Back in April, Nina Shapiro wrote about how former Seattle police chief turned Obama Drug Czar Gil Kerlikowske wanted to chart a "new direction in drug policy." The only problem? Kerlikowske's new direction looked an awful lot like the old one. Despite the rhetoric, his office kept intact the same enforcement-to-treatment budgetary ratio that existed during the Bush administration. And now, with the defeat of Prop 19, the California initiative that would have legalized marijuana, Kerlikowske sounds like a man headed down a very familiar path.
Today, Californians recognized that legalizing marijuana will not make our citizens healthier, solve California's budget crisis, or reduce drug related violence in Mexico. The Obama administration has been clear in its opposition to marijuana legalization because research shows that marijuana use is associated with voluntary treatment admissions for addiction, fatal drugged driving accidents, mental illness and emergency room admissions.Many of Kerlikowske's claims are dubious. But more interesting is what the death of Prop 19 might mean for Washington.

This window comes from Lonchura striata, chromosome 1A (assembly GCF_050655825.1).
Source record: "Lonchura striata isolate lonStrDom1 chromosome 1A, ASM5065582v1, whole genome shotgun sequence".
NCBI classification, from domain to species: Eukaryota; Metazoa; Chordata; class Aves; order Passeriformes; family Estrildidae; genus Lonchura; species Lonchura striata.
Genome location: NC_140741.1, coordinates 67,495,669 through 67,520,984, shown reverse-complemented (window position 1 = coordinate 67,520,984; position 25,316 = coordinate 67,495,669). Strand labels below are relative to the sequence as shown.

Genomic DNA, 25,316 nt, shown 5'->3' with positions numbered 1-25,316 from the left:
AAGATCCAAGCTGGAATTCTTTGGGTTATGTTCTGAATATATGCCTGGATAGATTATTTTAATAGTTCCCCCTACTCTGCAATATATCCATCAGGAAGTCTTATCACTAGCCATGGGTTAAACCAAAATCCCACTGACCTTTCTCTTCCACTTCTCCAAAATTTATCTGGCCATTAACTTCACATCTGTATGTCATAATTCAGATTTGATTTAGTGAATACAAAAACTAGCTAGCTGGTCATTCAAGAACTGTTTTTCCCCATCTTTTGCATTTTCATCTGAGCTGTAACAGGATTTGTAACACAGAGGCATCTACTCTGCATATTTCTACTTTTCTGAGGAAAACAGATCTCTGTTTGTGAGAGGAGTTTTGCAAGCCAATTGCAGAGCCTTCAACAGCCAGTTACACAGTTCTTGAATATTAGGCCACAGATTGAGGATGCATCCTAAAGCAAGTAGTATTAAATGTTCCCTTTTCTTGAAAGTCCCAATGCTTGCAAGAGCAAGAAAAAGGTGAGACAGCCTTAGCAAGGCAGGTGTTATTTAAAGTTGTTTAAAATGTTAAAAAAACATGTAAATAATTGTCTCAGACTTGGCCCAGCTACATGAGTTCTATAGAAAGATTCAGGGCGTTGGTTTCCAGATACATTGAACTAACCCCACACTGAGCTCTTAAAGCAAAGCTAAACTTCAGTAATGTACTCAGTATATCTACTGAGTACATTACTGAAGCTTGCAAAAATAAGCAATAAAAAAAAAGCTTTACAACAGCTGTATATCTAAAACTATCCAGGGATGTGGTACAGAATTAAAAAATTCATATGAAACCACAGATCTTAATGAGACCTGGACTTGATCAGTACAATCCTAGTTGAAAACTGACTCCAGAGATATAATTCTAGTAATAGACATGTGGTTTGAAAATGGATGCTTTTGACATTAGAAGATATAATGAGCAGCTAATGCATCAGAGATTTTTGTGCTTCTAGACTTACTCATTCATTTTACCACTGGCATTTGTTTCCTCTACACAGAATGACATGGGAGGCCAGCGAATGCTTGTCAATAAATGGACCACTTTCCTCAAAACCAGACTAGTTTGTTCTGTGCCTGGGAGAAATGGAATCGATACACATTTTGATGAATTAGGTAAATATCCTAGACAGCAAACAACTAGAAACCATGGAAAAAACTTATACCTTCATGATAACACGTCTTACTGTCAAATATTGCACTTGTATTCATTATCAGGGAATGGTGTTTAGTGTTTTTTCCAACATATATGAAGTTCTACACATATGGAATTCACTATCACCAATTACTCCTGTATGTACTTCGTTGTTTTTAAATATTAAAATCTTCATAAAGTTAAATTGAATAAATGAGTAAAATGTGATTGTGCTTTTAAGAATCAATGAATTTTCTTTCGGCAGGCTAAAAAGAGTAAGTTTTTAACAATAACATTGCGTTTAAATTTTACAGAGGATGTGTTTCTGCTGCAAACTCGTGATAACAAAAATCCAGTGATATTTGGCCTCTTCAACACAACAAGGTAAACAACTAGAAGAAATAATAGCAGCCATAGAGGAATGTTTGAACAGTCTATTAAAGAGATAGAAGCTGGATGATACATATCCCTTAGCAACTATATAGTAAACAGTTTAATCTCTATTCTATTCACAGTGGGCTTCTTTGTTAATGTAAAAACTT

This state's own attempt to get a marijuana legalization initiative on the ballot ended in the spring, short thousands of signatures. A failure which organizers partially laid at the feet of the ACLU for its lack of support. But would that have made a difference?
Prop 19 not only had the support of the ACLU, it was also bankrolled by a medical marijuana multi-millionaire with money to burn. And it still couldn't pass.
It'd be fair for organizers to say we won't ever know for sure what might have happened had Washington voters been given the chance to legalize marijuana. But given the outcome in California, it seems likely that had they the opportunity, voters here would have delivered the same message as voters there: we're not ready yet.